|Sex with Positive person.
May 26, 2001
I had been in a relationship with a man whom I just found out he is HIV positive. I don't know weather or not he knew the whole time along.
We never used a comdom and he cum inside of me everytime. I think about 40 times in total.
Now I'm worry about getting HIV. I want to know what is the odds of coming out HIV positive. I know for females that the chances are greater that a male contracting HIV becuase of the sperm going right inside of us. I read before in one of your response you wrote about the mucous membrane, what is that? Where is it located at in my body?
| Response from Mr. Kull
Multiple episodes of receptive anal sex to ejaculation with an HIV positive partner puts you at significant risk for infection. Receptive anal sex is considered the most efficient way to transmit HIV to the recepive partner. One of the reasons for this (as you point out in your question) is that your rectum is lined with mucous membranes that contain cells susceptible to HIV. The mucous membranes of the rectum are also prone to microscopic tears that increase the likelihood of transmission. Receptive partners are generally exposed to a greater amount of fluid over a greater surface area, which probably makes receptive sex more risky than insertive sex. But insertive partners are at risk as well.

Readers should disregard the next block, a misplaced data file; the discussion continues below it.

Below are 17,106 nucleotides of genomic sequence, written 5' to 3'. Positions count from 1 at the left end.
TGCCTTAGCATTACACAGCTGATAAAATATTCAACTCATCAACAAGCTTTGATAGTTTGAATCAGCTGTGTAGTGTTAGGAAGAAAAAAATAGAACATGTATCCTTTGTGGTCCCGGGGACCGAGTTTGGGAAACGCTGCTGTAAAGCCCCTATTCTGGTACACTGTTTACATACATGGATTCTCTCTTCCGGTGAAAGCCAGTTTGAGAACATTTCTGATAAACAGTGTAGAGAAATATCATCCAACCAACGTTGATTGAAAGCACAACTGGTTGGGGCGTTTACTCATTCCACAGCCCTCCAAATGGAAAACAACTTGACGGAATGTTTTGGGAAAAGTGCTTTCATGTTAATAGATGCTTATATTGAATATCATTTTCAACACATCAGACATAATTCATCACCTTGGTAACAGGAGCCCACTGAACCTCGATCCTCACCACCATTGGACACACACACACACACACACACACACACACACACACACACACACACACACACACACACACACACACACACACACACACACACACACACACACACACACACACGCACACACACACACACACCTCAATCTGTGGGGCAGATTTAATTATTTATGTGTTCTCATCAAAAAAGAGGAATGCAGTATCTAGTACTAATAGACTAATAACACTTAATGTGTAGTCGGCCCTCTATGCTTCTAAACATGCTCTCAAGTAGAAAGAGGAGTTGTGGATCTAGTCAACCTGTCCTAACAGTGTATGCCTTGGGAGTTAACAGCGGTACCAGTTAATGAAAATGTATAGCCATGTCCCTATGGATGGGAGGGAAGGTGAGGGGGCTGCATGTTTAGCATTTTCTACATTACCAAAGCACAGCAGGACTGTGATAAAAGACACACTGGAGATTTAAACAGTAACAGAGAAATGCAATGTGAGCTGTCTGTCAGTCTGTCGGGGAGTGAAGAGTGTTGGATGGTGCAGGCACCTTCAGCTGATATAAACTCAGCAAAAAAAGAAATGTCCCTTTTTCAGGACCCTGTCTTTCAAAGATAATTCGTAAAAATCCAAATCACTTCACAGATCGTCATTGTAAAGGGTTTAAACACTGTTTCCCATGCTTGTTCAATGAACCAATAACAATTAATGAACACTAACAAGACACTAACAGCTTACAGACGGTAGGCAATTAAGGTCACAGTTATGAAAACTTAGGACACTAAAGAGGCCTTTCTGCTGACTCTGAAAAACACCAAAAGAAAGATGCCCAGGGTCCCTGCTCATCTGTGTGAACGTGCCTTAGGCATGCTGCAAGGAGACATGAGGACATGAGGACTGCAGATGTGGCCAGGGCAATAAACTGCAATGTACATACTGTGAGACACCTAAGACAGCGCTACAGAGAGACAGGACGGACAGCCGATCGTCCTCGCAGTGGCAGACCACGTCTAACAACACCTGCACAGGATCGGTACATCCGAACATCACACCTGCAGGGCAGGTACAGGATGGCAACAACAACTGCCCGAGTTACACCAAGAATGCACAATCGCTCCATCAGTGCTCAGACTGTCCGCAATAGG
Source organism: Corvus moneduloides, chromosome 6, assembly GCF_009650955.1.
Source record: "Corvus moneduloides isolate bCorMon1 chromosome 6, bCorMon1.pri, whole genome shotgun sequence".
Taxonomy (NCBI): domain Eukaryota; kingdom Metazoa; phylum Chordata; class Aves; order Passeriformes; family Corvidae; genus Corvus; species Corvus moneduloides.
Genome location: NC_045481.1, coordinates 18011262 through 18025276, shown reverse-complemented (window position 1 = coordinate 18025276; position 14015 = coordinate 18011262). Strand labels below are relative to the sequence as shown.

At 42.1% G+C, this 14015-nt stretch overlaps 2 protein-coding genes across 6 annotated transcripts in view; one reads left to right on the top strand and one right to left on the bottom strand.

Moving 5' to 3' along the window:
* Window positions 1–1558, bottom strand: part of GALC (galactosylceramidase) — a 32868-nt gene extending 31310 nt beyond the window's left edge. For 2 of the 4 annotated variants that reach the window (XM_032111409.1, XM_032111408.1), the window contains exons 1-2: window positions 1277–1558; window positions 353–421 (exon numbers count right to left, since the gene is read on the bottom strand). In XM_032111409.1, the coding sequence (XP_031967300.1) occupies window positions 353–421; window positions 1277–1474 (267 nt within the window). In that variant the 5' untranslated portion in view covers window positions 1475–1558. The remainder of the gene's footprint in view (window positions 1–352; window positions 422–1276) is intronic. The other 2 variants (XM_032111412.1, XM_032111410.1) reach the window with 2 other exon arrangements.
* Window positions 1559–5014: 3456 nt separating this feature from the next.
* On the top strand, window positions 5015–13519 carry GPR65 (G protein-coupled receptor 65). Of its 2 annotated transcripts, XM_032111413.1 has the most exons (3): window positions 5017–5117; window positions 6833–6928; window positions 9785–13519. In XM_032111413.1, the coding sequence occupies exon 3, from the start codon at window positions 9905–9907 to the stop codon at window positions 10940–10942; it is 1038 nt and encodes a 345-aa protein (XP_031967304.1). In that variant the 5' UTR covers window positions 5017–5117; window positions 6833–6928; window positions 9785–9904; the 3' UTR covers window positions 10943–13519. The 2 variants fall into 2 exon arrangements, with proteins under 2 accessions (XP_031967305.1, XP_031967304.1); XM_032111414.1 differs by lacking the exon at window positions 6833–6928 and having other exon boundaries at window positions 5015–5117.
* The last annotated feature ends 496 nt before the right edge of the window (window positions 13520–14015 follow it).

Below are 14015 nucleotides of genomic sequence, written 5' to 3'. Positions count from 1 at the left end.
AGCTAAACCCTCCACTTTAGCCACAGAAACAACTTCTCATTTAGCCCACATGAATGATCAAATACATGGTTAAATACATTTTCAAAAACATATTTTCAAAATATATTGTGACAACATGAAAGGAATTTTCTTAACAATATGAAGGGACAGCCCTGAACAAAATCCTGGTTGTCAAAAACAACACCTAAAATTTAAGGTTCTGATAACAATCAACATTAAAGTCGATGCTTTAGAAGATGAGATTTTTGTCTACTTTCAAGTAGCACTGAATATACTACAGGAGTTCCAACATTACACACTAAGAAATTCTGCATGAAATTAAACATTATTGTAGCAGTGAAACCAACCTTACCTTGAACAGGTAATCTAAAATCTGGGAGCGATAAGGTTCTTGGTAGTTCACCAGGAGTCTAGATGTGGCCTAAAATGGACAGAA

While having unprotected sex with an HIV positive person does not guarantee infection, multiple episodes do increase the odds of infection. It is important that you get an HIV antibody test to determine whether or not you are infected. If you are infected, you can take appropriate measures to prevent HIV-related illnesses and to protect your sexual partners from infection.
This must not be an easy time for you. Finding out your sexual partner is HIV positive can be a difficult experience for the both of you. Make sure that you find appropriate support during this period, especially if you get HIV tested. Whether or not you have been HIV infected, experiences like yours can be emotionally stressful and may require appropriate social and psychological support.
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